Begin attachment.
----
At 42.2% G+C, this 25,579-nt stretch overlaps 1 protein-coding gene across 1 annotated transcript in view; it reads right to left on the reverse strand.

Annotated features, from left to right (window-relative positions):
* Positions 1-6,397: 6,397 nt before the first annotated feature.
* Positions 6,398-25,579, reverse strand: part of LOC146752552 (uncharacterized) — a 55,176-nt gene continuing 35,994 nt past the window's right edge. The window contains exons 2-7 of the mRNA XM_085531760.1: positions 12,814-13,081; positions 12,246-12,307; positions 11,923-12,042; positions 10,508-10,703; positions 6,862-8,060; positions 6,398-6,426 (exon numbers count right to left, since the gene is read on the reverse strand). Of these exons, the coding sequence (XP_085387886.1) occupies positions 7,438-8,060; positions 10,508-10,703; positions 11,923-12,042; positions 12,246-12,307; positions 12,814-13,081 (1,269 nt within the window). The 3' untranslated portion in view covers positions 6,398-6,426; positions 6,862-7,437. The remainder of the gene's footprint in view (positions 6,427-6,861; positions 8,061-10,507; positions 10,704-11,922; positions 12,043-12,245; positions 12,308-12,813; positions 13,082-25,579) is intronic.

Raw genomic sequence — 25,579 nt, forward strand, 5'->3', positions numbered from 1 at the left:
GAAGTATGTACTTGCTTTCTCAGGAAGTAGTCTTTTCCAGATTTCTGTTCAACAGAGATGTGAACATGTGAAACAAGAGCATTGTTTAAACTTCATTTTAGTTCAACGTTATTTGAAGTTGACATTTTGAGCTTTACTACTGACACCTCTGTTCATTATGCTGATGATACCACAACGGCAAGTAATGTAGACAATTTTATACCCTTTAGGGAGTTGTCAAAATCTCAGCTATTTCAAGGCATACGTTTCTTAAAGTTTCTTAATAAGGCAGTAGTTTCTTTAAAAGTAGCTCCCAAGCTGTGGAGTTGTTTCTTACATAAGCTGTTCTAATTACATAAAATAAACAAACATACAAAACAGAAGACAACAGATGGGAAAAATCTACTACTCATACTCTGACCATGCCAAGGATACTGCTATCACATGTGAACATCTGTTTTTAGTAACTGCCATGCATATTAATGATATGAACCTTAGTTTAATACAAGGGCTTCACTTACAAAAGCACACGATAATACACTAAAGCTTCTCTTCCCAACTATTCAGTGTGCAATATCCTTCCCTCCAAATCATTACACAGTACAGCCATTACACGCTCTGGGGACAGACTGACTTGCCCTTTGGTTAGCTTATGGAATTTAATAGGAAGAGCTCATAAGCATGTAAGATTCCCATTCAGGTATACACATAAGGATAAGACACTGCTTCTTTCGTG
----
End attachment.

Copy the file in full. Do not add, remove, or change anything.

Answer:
At 42.2% G+C, this 25,579-nt stretch overlaps 1 protein-coding gene across 1 annotated transcript in view; it reads right to left on the reverse strand.

Annotated features, from left to right (window-relative positions):
* Positions 1-6,397: 6,397 nt before the first annotated feature.
* Positions 6,398-25,579, reverse strand: part of LOC146752552 (uncharacterized) — a 55,176-nt gene continuing 35,994 nt past the window's right edge. The window contains exons 2-7 of the mRNA XM_085531760.1: positions 12,814-13,081; positions 12,246-12,307; positions 11,923-12,042; positions 10,508-10,703; positions 6,862-8,060; positions 6,398-6,426 (exon numbers count right to left, since the gene is read on the reverse strand). Of these exons, the coding sequence (XP_085387886.1) occupies positions 7,438-8,060; positions 10,508-10,703; positions 11,923-12,042; positions 12,246-12,307; positions 12,814-13,081 (1,269 nt within the window). The 3' untranslated portion in view covers positions 6,398-6,426; positions 6,862-7,437. The remainder of the gene's footprint in view (positions 6,427-6,861; positions 8,061-10,507; positions 10,704-11,922; positions 12,043-12,245; positions 12,308-12,813; positions 13,082-25,579) is intronic.

Raw genomic sequence — 25,579 nt, forward strand, 5'->3', positions numbered from 1 at the left:
GAAGTATGTACTTGCTTTCTCAGGAAGTAGTCTTTTCCAGATTTCTGTTCAACAGAGATGTGAACATGTGAAACAAGAGCATTGTTTAAACTTCATTTTAGTTCAACGTTATTTGAAGTTGACATTTTGAGCTTTACTACTGACACCTCTGTTCATTATGCTGATGATACCACAACGGCAAGTAATGTAGACAATTTTATACCCTTTAGGGAGTTGTCAAAATCTCAGCTATTTCAAGGCATACGTTTCTTAAAGTTTCTTAATAAGGCAGTAGTTTCTTTAAAAGTAGCTCCCAAGCTGTGGAGTTGTTTCTTACATAAGCTGTTCTAATTACATAAAATAAACAAACATACAAAACAGAAGACAACAGATGGGAAAAATCTACTACTCATACTCTGACCATGCCAAGGATACTGCTATCACATGTGAACATCTGTTTTTAGTAACTGCCATGCATATTAATGATATGAACCTTAGTTTAATACAAGGGCTTCACTTACAAAAGCACACGATAATACACTAAAGCTTCTCTTCCCAACTATTCAGTGTGCAATATCCTTCCCTCCAAATCATTACACAGTACAGCCATTACACGCTCTGGGGACAGACTGACTTGCCCTTTGGTTAGCTTATGGAATTTAATAGGAAGAGCTCATAAGCATGTAAGATTCCCATTCAGGTATACACATAAGGATAAGACACTGCTTCTTTCGTG